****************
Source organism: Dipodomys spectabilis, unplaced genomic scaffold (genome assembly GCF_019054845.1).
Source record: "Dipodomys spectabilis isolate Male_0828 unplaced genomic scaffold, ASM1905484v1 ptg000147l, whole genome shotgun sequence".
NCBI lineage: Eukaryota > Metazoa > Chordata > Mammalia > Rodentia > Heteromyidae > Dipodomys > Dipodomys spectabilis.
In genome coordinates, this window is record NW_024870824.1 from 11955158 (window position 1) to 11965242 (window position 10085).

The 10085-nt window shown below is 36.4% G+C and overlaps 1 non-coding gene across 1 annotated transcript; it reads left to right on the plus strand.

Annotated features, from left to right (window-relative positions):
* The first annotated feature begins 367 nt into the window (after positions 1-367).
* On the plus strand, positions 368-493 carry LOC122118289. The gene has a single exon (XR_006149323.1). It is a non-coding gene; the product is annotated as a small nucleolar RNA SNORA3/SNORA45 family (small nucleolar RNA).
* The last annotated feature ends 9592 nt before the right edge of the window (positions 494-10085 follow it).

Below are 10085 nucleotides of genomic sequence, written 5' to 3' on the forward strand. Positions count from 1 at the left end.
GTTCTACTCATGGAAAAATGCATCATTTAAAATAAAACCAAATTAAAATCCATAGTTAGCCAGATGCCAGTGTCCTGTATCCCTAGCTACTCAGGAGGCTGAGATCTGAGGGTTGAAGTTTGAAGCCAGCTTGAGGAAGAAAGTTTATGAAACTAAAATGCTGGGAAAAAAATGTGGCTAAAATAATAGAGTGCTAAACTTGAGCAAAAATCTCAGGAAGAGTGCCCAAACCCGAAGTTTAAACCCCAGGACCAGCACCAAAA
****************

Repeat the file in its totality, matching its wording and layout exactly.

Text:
Source organism: Dipodomys spectabilis, unplaced genomic scaffold (genome assembly GCF_019054845.1).
Source record: "Dipodomys spectabilis isolate Male_0828 unplaced genomic scaffold, ASM1905484v1 ptg000147l, whole genome shotgun sequence".
NCBI lineage: Eukaryota > Metazoa > Chordata > Mammalia > Rodentia > Heteromyidae > Dipodomys > Dipodomys spectabilis.
In genome coordinates, this window is record NW_024870824.1 from 11955158 (window position 1) to 11965242 (window position 10085).

The 10085-nt window shown below is 36.4% G+C and overlaps 1 non-coding gene across 1 annotated transcript; it reads left to right on the plus strand.

Annotated features, from left to right (window-relative positions):
* The first annotated feature begins 367 nt into the window (after positions 1-367).
* On the plus strand, positions 368-493 carry LOC122118289. The gene has a single exon (XR_006149323.1). It is a non-coding gene; the product is annotated as a small nucleolar RNA SNORA3/SNORA45 family (small nucleolar RNA).
* The last annotated feature ends 9592 nt before the right edge of the window (positions 494-10085 follow it).

Below are 10085 nucleotides of genomic sequence, written 5' to 3' on the forward strand. Positions count from 1 at the left end.
GTTCTACTCATGGAAAAATGCATCATTTAAAATAAAACCAAATTAAAATCCATAGTTAGCCAGATGCCAGTGTCCTGTATCCCTAGCTACTCAGGAGGCTGAGATCTGAGGGTTGAAGTTTGAAGCCAGCTTGAGGAAGAAAGTTTATGAAACTAAAATGCTGGGAAAAAAATGTGGCTAAAATAATAGAGTGCTAAACTTGAGCAAAAATCTCAGGAAGAGTGCCCAAACCCGAAGTTTAAACCCCAGGACCAGCACCAAAA